Peter Hall, Pennsylvania Capital-Star
February 1, 2024
With Pennsylvania’s April 23 presidential primary approaching, Pennsylvania election officials launched a voter education campaign on Thursday to ensure residents are aware of crucial deadlines and immunized against misinformation.
“We know there will be plenty of misinformation and disinformation … that our voters will encounter in the days and months ahead,” Pennsylvania Secretary of State Al Schmidt told the Capital-Star on Wednesday. “We want to make sure that we make resources available to them, to make sure that our non-political partners are distributing information we’ve prepared.”
This year’s primary is unusual, because in addition to being about a month earlier than non-presidential years, it coincides with a major Jewish holiday.
During Passover, celebrated from April 22-30, those who observe spend time with family during Seder meals and some refrain from driving, writing or using electronic devices.
“That is a concern for some voters, whether they have religious obligations or family obligations, to make sure that they know that voting by mail is available to them,” Schmidt said.
Additionally, Schmidt said, election workers who celebrate Passover and will not be available for the primary election should notify county officials so that vacancies can be filled. Election officials may also need to find alternative polling places if synagogues and Jewish community centers are not available.
The Department of State initiative highlights key dates and deadlines for the election:
- April 8 is the last day to register to vote in the primary election
- April 16 is the last day to apply for a mail ballot
- April 23 is Election Day, when polls are open from 7 a.m. to 8 p.m.
- Mail ballots must be received by your county elections office by 8 p.m. on April 23.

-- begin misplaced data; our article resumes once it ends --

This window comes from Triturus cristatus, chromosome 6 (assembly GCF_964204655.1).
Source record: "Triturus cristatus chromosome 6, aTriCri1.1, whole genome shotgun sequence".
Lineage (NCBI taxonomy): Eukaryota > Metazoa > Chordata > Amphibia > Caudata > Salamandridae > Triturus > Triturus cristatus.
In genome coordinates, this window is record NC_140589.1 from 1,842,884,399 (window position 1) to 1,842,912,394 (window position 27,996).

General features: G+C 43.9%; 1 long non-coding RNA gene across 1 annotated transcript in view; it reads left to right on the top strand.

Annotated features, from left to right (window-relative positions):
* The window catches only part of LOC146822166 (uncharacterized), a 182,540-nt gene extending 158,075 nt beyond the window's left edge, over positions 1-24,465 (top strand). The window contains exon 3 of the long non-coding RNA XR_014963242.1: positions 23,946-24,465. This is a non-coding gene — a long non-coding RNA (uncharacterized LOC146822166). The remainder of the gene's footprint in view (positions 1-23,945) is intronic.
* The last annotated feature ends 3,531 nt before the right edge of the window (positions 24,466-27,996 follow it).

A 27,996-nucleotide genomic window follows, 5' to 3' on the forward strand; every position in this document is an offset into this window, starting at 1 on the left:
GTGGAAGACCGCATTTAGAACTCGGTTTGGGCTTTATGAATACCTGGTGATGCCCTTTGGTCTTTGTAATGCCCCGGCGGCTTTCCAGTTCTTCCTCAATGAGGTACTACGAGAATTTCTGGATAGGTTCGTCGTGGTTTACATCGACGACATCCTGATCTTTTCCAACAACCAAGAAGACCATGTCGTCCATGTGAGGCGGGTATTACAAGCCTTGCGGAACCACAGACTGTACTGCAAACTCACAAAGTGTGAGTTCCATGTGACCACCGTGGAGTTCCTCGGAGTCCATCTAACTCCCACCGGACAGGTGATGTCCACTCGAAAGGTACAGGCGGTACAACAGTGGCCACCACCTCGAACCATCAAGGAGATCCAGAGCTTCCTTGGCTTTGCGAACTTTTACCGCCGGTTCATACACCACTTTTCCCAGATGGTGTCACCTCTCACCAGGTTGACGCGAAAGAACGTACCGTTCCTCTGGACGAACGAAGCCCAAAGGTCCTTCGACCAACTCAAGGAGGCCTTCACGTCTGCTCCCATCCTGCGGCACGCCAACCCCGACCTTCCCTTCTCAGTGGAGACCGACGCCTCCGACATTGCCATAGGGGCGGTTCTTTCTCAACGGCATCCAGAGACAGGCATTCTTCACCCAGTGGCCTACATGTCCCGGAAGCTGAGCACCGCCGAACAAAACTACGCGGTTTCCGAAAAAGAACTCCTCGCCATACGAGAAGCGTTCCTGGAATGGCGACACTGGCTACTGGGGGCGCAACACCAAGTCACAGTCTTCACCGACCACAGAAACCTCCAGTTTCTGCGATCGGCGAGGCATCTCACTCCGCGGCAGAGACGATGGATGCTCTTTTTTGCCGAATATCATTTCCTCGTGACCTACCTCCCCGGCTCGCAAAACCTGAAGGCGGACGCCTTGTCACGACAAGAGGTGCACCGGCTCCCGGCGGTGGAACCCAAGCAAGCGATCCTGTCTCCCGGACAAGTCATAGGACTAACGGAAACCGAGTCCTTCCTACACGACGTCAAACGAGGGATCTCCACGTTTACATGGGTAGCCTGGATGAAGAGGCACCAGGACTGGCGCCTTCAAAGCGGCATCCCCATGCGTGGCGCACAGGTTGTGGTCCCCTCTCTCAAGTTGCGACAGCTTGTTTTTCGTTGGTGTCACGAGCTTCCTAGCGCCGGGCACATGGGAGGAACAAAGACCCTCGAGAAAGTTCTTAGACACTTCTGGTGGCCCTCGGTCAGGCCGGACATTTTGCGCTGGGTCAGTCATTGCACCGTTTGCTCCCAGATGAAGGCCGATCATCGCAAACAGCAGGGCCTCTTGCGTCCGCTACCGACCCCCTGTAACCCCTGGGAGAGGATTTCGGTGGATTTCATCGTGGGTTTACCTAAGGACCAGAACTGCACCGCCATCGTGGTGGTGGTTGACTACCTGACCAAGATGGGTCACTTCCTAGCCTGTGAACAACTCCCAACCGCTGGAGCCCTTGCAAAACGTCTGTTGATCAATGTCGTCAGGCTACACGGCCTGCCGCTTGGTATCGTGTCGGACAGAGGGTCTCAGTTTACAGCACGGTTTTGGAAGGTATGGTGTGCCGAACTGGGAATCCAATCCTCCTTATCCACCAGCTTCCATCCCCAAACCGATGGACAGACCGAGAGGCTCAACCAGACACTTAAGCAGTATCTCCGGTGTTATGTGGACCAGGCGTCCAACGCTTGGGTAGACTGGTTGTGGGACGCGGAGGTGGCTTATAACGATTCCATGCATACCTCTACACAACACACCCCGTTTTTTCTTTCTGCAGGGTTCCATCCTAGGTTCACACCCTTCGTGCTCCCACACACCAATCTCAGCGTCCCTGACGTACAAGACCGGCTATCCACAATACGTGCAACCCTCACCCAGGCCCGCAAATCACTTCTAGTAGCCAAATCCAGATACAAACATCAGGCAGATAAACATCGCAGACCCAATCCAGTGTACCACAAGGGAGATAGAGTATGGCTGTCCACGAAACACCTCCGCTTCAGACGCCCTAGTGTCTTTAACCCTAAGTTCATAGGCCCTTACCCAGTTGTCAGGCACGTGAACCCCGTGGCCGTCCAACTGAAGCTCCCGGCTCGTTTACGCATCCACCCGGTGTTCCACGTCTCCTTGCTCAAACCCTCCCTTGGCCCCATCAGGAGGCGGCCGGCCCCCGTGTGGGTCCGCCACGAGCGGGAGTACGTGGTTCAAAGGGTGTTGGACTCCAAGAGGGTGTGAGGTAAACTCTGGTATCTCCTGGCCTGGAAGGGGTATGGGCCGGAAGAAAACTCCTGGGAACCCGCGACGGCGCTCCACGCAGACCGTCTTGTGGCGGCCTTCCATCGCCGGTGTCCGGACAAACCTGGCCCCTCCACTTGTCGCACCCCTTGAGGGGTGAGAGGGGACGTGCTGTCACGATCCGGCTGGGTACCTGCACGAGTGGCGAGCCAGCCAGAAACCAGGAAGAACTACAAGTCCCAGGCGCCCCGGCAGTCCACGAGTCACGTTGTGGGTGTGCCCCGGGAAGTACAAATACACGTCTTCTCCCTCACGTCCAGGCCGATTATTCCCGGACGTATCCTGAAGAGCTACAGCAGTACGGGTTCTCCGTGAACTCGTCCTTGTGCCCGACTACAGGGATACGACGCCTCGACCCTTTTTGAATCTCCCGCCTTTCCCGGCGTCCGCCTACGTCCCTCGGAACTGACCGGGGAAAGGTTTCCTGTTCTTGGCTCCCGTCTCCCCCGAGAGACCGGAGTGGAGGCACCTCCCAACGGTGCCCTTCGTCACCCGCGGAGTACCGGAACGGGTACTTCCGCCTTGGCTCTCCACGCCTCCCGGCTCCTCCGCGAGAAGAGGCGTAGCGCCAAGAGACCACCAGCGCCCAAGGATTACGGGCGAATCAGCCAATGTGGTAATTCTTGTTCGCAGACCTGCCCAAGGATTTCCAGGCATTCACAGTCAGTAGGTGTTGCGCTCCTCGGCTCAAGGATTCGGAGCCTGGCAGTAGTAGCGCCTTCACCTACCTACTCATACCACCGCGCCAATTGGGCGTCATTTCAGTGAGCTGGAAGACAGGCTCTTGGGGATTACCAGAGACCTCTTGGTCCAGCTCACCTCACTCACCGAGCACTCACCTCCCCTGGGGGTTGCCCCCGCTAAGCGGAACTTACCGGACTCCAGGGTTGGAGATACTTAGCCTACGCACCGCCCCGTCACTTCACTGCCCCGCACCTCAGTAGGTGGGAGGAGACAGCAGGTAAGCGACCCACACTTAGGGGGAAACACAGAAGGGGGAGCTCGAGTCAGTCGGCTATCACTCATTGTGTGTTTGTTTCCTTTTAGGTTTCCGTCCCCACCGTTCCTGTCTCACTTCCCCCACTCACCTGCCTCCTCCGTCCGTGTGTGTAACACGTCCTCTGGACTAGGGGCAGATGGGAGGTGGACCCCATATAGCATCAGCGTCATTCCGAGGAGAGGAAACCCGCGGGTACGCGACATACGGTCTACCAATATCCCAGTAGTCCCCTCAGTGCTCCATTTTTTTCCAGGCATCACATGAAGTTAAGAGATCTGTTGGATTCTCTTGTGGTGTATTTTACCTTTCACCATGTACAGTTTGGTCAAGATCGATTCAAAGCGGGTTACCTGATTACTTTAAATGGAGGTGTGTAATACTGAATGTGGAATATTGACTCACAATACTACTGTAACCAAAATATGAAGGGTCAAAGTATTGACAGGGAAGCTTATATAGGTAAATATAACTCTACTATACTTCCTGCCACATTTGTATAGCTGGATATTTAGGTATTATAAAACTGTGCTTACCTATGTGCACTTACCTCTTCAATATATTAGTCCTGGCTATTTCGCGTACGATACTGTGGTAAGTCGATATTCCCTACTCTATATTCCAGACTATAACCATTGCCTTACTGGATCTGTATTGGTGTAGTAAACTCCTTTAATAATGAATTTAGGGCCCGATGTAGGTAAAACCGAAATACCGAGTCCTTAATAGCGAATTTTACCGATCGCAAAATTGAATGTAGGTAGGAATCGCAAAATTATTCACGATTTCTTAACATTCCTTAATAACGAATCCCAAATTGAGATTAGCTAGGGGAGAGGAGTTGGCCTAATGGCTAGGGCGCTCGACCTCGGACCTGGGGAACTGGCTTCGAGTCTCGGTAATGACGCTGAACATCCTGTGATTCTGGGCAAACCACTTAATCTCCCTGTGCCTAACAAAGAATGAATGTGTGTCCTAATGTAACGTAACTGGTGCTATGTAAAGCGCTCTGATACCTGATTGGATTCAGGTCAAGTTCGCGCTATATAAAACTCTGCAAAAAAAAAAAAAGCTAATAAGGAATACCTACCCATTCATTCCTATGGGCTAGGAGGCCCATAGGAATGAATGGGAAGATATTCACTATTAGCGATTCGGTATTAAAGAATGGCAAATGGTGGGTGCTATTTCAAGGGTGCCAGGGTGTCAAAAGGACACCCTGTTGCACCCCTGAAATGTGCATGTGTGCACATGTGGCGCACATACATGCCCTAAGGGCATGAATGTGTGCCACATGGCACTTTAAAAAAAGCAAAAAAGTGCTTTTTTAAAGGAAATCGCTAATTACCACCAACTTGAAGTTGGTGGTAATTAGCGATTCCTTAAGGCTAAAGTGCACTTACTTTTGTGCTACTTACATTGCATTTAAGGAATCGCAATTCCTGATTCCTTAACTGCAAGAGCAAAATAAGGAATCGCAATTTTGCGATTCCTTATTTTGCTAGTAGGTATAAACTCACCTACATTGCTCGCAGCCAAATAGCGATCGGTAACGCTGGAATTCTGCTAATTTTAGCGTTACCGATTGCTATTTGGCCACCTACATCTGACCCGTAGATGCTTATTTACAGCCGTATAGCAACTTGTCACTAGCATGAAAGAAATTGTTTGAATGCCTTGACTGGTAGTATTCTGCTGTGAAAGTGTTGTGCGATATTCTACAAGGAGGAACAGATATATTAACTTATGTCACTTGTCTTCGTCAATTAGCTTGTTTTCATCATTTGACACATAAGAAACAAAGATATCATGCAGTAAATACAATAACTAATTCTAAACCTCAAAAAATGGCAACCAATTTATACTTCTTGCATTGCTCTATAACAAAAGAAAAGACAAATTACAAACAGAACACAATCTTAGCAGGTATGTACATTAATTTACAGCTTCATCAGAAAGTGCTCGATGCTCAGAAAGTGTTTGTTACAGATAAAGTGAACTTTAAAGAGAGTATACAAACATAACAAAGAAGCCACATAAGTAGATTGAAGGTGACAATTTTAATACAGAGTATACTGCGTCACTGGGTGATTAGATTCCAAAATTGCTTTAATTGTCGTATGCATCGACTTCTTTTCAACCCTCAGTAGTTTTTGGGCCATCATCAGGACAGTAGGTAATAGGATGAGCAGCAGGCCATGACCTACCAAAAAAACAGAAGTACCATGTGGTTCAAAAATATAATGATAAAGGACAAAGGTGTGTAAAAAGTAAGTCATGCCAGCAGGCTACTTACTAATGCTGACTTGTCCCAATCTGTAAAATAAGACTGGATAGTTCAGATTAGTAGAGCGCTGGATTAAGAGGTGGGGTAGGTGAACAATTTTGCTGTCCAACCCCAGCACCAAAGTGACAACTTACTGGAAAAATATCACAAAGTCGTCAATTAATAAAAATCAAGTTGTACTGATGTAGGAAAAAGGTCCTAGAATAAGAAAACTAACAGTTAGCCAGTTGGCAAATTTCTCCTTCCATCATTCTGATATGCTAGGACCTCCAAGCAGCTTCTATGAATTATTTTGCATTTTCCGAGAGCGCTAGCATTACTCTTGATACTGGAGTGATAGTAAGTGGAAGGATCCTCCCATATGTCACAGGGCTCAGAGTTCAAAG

The department has published a voter education tool kit with posters, flyers, and graphics for printed materials and social media in English, Spanish, and Chinese that organizations can use to build public confidence in elections and educate voters about the primary.
Mail-in ballot materials have also been redesigned to eliminate confusion over the requirement to sign and date the return envelope.
“It is awful to see that voters sign it and write their birthday and when you do a little research it’s primarily older and elderly voters who have made that mistake in the past,” Schmidt said.
Pennsylvania courts decisively ruled that mail-in ballots that are not signed must be rejected. Ballots returned with an incorrect or missing date have been subject to challenges in a series of court cases.
Although a federal judge ruled in November that ballots with missing or incorrect dates must be counted under federal law, the Republican Party is appealing the decision. Schmidt said the Shapiro administration’s position is that such ballots should be counted.
The litigation over the requirement revealed that no counties actually check the date and instead stamp ballots with the time and date when they are received, Schmidt noted.
“The courts found that that was a requirement that really had no bearing on whether that ballot was returned in time or not, or whether that voter was eligible to cast it or not, and ruled that should not be a factor in disqualifying a ballot from being counted,” Schmidt said.
Schmidt said challenges surrounding mail-in ballots remain. In particular, Pennsylvania law does not allow election offices to begin to prepare to count ballots until polls open on election day. In recent elections, that has led to delays in decisive election results as election workers count mail ballots into the wee hours of the next day.
An effort to change the law last year failed, which Schmidt said was disappointing and frustrating.
“Even states like Florida allow the mail-in ballot declaration envelope and all the rest to be processed, even if they don’t count a single vote before 7 a.m. on election morning. There’s a lot of work that goes into the front end of that,” he said.
When voters have grown accustomed to knowing the results of an election within hours of the polls closing, delays in reporting decisive results creates opportunities for mischief and sowing mistrust in election integrity, Schmidt said.
On the upside, county election offices have become more adept at swiftly counting vote-by-mail ballots and the number of mail ballots cast has declined since the height of the pandemic.
Schmidt said Gov. Josh Shapiro’s executive order to require automatic voter registration when applying for a driver’s license or state ID card is another example of the administration’s commitment to ensuring that every eligible resident can vote and that every vote is counted.
The order resulted in an increase of about 44% in new voters registering over the same period last year, he said.
“Launching this voter education initiative now, I think, is an indication of how much work there is to do to make sure that voters are aware, to make sure that voters know when the deadlines are, and nothing gets in the way of our eligible voters casting their votes and having them counted,” Schmidt said.
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